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Details of Grant 

EPSRC Reference: EP/P00041X/1
Title: FIBRE-LASER PUMPED DIAMOND RAMAN LASERS FOR LIDAR AND CLEAR PLASTICS WELDING
Principal Investigator: Kemp, Professor AJ
Other Investigators:
Researcher Co-Investigators:
Dr V Savitski
Project Partners:
Element Six Ltd SPI Lasers UK Ltd Thales Ltd
Department: Inst of Photonics
Organisation: University of Strathclyde
Scheme: Standard Research
Starts: 01 October 2016 Ends: 30 September 2019 Value (£): 729,656
EPSRC Research Topic Classifications:
Lasers & Optics Manufacturing Machine & Plant
Optical Devices & Subsystems Optoelect. Devices & Circuits
EPSRC Industrial Sector Classifications:
Manufacturing
Related Grants:
EP/P001254/1
Panel History:
Panel DatePanel NameOutcome
02 Jun 2016 Engineering Prioritisation Panel Meeting 1 and 2 June 2016 Announced
Summary on Grant Application Form
Diamond and fibre are a natural match that provides a platform to take high-power lasers into hitherto unattainable parameter regimes and to serve new applications. Though attractive in its simplicity, this area remains largely unexplored. Here, we propose a partnership that will enable high-impact applications through careful investigation of the underpinning device science. This will lead to fibre-pumped diamond Raman lasers with properties tailored to applications in LIDAR and clear plastics processing. We aim to lay the foundations for this to become the preferred approach for a number of important laser applications.

Fibre lasers are the laser of choice from medicine to materials processing thanks to their reliability, low cost of ownership, proven performance, and outstanding power scalability. While moderate laser parameters and standard wavelengths suffice for many applications, many more require better beam quality, narrower linewidths, specific wavelengths, or well-controlled high-energy pulses - but still at hundreds of watts of output power. Fibre lasers can only rarely simultaneously satisfy these requirements. In this project, we aim to overcome these generic limitations of fibre sources by employing diamond to shift fibre lasers further into infrared via stimulated Raman scattering (SRS) with simultaneous brightness enhancement and, in the case of pulses, spectral narrowing towards the transform-limit.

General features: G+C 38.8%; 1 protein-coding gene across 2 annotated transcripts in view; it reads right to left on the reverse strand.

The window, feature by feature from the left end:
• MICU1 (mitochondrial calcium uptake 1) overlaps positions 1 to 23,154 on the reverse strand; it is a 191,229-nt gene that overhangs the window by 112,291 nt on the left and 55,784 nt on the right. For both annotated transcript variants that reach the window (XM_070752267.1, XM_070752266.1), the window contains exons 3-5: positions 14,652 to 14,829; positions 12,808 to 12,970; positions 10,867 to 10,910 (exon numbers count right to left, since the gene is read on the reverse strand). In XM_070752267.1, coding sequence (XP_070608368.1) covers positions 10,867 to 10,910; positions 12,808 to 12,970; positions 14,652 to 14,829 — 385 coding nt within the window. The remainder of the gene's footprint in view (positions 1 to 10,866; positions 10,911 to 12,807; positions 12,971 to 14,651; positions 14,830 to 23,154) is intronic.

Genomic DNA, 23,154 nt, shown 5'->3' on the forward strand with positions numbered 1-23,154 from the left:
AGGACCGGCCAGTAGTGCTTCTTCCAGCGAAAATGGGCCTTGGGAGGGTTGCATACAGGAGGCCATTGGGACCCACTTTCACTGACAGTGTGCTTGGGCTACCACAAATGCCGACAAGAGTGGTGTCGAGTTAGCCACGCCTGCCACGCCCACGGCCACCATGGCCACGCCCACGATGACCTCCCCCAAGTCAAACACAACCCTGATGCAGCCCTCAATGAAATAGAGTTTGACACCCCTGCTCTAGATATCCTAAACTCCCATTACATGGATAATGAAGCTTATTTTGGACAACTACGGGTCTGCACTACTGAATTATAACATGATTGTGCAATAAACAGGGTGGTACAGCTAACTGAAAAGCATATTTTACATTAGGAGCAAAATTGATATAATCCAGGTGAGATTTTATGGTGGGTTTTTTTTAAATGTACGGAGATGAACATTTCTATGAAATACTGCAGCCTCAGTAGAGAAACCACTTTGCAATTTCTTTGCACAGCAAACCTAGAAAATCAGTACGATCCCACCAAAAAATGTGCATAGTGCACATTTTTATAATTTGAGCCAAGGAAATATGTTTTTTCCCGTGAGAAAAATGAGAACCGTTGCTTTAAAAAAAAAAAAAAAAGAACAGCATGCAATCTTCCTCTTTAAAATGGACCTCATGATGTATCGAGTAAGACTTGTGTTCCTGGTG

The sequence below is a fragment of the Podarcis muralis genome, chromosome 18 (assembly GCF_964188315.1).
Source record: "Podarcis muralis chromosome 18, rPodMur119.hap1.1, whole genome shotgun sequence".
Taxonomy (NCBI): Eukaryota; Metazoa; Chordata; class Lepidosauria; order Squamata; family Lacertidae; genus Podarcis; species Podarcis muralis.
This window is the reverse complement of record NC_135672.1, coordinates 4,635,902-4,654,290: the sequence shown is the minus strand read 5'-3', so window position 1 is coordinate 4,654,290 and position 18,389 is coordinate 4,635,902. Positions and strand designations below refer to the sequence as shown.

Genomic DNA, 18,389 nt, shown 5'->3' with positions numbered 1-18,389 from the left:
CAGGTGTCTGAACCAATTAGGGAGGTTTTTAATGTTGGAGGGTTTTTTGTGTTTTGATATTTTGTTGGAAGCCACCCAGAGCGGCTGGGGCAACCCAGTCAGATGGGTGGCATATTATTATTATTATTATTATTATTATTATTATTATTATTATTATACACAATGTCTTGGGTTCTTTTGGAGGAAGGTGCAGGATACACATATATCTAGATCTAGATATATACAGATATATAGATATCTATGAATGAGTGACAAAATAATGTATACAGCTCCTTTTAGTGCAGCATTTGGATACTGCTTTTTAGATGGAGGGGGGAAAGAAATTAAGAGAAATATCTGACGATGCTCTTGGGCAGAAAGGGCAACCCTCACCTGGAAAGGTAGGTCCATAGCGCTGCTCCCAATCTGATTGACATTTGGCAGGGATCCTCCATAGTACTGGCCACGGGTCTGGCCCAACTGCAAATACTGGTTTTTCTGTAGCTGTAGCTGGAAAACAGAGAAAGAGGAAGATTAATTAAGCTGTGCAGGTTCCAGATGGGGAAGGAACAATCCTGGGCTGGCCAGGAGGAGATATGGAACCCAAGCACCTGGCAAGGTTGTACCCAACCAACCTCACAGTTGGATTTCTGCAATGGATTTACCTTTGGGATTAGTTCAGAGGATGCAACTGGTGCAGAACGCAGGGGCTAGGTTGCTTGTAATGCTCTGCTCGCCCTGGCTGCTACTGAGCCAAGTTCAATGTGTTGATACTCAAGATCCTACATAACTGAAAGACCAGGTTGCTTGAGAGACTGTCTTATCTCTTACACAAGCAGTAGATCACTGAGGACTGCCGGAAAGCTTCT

The UK is established as a world leader in fibre laser research and has played a leading role in pioneering the use of diamond in Raman lasers. Both fibre lasers and diamond are recognized as being superbly power scalable thanks to superior optical and thermal properties. Our approach will harness the advantages of fibre systems - efficiency, compactness, and reliability - while modifying their output to better address key industrial challenges. While the combination of fibre and diamond is a platform solution that can address a wide range of wavelength-specific applications, especially in the near IR range, in this project we aim to prove the technology in two areas that are important for our industrial partners. This proposal will deliver a new type of laser that is uniquely capable of the combination of power, brightness, spectral purity and wavelength required for industrially important applications in LIDAR and clear plastic processing.

Key Findings
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Organisation Website: http://www.strath.ac.uk